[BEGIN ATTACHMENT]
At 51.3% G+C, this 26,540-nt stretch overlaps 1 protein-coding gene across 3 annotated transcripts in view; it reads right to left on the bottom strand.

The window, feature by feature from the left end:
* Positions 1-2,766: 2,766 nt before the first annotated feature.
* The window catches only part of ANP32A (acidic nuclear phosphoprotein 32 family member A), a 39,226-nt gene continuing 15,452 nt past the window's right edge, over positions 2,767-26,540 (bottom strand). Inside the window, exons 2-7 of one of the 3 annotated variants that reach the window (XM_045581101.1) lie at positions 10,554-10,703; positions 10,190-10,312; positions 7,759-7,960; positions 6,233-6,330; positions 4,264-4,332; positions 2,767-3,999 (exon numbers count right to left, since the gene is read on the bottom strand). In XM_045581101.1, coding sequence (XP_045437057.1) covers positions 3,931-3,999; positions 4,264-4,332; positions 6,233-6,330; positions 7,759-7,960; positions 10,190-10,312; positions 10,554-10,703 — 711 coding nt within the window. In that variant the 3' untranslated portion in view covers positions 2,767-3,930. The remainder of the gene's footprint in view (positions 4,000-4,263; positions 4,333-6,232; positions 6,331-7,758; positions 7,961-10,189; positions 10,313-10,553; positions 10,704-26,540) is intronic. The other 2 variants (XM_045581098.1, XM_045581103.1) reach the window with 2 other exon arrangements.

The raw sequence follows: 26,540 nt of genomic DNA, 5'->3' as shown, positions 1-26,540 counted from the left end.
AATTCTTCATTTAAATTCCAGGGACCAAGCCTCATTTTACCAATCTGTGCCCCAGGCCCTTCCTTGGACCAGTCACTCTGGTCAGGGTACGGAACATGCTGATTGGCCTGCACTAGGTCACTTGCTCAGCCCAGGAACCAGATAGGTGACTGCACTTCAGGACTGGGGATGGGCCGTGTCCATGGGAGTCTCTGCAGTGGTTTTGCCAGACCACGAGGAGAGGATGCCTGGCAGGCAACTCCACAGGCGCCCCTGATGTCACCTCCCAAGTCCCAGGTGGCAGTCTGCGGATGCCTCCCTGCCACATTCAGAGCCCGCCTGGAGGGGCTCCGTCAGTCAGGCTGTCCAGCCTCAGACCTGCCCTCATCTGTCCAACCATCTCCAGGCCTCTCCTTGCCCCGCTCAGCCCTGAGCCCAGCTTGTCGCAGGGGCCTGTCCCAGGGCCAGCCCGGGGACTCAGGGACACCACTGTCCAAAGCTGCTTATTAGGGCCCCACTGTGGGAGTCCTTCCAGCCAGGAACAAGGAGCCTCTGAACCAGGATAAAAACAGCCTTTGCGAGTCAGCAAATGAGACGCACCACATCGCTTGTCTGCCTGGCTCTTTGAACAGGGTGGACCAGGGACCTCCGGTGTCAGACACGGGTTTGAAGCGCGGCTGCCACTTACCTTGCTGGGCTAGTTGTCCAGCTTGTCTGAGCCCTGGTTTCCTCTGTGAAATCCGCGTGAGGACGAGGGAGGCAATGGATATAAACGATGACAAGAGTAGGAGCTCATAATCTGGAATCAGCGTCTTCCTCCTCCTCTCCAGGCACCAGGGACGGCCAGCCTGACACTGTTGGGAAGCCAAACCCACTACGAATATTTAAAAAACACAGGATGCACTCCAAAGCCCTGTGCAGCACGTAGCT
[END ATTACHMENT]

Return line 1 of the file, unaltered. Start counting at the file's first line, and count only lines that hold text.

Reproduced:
At 51.3% G+C, this 26,540-nt stretch overlaps 1 protein-coding gene across 3 annotated transcripts in view; it reads right to left on the bottom strand.